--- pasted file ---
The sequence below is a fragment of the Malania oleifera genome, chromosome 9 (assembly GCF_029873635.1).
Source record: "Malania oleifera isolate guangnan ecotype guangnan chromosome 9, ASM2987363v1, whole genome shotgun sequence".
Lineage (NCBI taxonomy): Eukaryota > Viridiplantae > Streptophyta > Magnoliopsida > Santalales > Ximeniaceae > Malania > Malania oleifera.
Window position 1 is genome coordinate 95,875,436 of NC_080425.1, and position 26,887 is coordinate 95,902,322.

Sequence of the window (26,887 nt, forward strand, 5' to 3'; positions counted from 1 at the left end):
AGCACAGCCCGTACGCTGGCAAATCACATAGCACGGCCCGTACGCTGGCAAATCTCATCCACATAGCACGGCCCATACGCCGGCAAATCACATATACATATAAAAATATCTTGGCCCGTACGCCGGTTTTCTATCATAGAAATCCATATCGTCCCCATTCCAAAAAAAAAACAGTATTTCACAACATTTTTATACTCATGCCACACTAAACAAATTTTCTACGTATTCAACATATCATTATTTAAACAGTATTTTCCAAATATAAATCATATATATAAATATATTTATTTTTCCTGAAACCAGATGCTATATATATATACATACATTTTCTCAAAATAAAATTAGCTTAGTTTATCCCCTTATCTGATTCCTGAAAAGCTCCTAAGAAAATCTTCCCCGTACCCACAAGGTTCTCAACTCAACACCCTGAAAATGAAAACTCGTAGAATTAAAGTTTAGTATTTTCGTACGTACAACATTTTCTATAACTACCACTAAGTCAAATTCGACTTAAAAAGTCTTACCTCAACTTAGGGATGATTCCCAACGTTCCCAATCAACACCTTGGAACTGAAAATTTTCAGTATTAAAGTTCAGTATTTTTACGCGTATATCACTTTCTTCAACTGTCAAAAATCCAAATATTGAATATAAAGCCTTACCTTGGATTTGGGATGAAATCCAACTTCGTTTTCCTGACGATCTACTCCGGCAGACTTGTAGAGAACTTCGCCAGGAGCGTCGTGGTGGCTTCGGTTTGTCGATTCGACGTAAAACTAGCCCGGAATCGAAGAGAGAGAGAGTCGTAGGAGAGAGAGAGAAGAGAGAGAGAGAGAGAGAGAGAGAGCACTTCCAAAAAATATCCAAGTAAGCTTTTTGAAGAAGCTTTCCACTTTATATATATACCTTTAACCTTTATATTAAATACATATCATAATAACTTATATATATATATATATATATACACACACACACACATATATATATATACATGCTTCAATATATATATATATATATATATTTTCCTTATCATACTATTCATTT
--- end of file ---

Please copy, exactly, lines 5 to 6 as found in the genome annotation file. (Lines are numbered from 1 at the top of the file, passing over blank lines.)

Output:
Sequence of the window (26,887 nt, forward strand, 5' to 3'; positions counted from 1 at the left end):
AGCACAGCCCGTACGCTGGCAAATCACATAGCACGGCCCGTACGCTGGCAAATCTCATCCACATAGCACGGCCCATACGCCGGCAAATCACATATACATATAAAAATATCTTGGCCCGTACGCCGGTTTTCTATCATAGAAATCCATATCGTCCCCATTCCAAAAAAAAAACAGTATTTCACAACATTTTTATACTCATGCCACACTAAACAAATTTTCTACGTATTCAACATATCATTATTTAAACAGTATTTTCCAAATATAAATCATATATATAAATATATTTATTTTTCCTGAAACCAGATGCTATATATATATACATACATTTTCTCAAAATAAAATTAGCTTAGTTTATCCCCTTATCTGATTCCTGAAAAGCTCCTAAGAAAATCTTCCCCGTACCCACAAGGTTCTCAACTCAACACCCTGAAAATGAAAACTCGTAGAATTAAAGTTTAGTATTTTCGTACGTACAACATTTTCTATAACTACCACTAAGTCAAATTCGACTTAAAAAGTCTTACCTCAACTTAGGGATGATTCCCAACGTTCCCAATCAACACCTTGGAACTGAAAATTTTCAGTATTAAAGTTCAGTATTTTTACGCGTATATCACTTTCTTCAACTGTCAAAAATCCAAATATTGAATATAAAGCCTTACCTTGGATTTGGGATGAAATCCAACTTCGTTTTCCTGACGATCTACTCCGGCAGACTTGTAGAGAACTTCGCCAGGAGCGTCGTGGTGGCTTCGGTTTGTCGATTCGACGTAAAACTAGCCCGGAATCGAAGAGAGAGAGAGTCGTAGGAGAGAGAGAGAAGAGAGAGAGAGAGAGAGAGAGAGAGCACTTCCAAAAAATATCCAAGTAAGCTTTTTGAAGAAGCTTTCCACTTTATATATATACCTTTAACCTTTATATTAAATACATATCATAATAACTTATATATATATATATATATATACACACACACACACATATATATATATACATGCTTCAATATATATATATATATATATATTTTCCTTATCATACTATTCATTT